Jesus had a lot on his mind
at the Last Supper:
He knew that one of his closest friends
would soon leave the meal
to report him to the Jewish leaders
and lead them to arrest him.


He knew that his arrest would set in motion
all the events that would lead to his suffering
and death on the cross.

You would think he would have
more than enough concerns
to bother with other things.

Yet during this Last Supper
he was most deeply concerned about
those he was leaving behind.

He knew he would be taken away,
but he wanted to make sure
that no distance between them
would keep them apart.

So he took bread, blessed it,
and said, “This is my body.”

It was his way of telling them–
and promising us:

“I’m right here
in this bread and
all things ordinary,

every single thing
that earth has given and
human hands have made–
now offered, broken, and shared.”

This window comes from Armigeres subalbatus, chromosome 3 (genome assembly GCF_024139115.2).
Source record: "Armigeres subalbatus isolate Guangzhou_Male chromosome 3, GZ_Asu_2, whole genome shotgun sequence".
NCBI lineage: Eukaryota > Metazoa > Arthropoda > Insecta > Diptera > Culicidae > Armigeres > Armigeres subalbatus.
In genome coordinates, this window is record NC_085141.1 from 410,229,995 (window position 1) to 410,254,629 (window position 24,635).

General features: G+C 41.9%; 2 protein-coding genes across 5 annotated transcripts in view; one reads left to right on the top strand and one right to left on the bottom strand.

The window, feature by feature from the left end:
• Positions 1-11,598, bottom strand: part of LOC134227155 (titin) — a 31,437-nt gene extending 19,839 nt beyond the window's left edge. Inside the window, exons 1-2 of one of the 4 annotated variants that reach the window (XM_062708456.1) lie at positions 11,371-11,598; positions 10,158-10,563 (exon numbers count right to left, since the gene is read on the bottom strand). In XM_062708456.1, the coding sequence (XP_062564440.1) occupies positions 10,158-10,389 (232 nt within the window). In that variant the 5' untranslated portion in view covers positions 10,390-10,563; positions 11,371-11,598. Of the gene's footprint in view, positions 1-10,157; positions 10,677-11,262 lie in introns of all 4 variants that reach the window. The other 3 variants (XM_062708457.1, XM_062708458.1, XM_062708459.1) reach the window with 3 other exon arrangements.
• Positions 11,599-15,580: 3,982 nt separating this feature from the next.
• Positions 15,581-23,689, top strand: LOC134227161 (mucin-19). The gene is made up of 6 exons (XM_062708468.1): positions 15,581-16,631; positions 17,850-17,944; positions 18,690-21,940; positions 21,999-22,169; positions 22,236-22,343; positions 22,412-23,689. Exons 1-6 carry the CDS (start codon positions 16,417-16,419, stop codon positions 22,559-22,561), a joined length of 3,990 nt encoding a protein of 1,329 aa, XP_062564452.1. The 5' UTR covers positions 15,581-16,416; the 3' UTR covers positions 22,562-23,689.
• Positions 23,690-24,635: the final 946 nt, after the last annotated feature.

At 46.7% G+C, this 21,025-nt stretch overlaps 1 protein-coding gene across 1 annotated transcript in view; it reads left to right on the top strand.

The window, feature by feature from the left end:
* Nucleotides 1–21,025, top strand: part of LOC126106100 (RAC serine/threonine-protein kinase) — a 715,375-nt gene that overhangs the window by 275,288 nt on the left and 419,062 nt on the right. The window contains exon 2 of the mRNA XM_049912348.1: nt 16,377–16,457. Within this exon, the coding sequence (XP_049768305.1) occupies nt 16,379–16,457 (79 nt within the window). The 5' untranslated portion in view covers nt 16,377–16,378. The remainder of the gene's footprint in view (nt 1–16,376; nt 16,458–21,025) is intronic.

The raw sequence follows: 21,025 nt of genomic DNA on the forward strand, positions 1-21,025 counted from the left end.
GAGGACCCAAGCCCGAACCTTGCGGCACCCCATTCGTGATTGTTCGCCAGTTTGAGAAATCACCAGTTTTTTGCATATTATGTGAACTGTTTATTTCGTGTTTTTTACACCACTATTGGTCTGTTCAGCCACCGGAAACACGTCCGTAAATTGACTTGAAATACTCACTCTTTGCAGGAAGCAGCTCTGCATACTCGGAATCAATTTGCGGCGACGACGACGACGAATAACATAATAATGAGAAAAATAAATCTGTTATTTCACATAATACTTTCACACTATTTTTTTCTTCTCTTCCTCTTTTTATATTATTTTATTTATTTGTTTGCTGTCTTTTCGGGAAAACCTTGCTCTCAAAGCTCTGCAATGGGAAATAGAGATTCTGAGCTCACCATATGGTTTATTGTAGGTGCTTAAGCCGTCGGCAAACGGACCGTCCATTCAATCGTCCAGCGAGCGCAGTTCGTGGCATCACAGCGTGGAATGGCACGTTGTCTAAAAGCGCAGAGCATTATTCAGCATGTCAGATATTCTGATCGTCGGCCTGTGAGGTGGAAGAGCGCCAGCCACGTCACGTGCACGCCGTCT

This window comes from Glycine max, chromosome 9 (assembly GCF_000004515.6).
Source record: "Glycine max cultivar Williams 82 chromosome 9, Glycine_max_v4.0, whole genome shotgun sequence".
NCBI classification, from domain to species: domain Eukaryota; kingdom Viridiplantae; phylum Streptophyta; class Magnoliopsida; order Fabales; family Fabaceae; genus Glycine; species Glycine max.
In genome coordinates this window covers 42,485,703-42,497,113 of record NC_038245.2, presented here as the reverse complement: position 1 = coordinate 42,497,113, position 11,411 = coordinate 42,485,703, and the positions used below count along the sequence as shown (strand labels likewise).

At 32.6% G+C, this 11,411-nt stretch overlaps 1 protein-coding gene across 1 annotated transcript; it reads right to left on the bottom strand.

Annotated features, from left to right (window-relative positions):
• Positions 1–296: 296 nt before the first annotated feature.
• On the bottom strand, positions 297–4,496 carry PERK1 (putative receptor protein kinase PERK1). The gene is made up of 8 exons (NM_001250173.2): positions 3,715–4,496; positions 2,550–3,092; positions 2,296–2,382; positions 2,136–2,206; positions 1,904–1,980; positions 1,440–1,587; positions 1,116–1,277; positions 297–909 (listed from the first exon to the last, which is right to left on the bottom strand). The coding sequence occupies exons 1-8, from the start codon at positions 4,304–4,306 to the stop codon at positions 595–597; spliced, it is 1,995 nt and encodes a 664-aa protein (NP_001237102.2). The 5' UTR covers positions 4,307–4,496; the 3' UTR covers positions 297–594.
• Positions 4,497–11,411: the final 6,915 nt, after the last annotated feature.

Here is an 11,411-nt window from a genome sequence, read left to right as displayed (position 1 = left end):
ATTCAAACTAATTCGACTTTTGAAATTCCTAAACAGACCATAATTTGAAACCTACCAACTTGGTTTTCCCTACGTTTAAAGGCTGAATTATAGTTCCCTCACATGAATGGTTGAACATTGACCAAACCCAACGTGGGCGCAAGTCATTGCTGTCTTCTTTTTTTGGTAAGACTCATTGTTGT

The last thing Jesus made sure to leave for us
was his lasting presence
and proximity.

Yet when you think about it,
it’s a big ask:

By establishing the Eucharist,
the Lord is asking us to stretch
not only our imagination
but also our faith
so that we can accept an important truth:

What is real is not limited to the physical.
What is real goes beyond our senses.

What the world sees as a thin white wafer–
offered, broken, and shared
at the Eucharist–
becomes his
actual body.

All appearances to the contrary
ordinary bread–when consecrated–
brings us his Real Presence.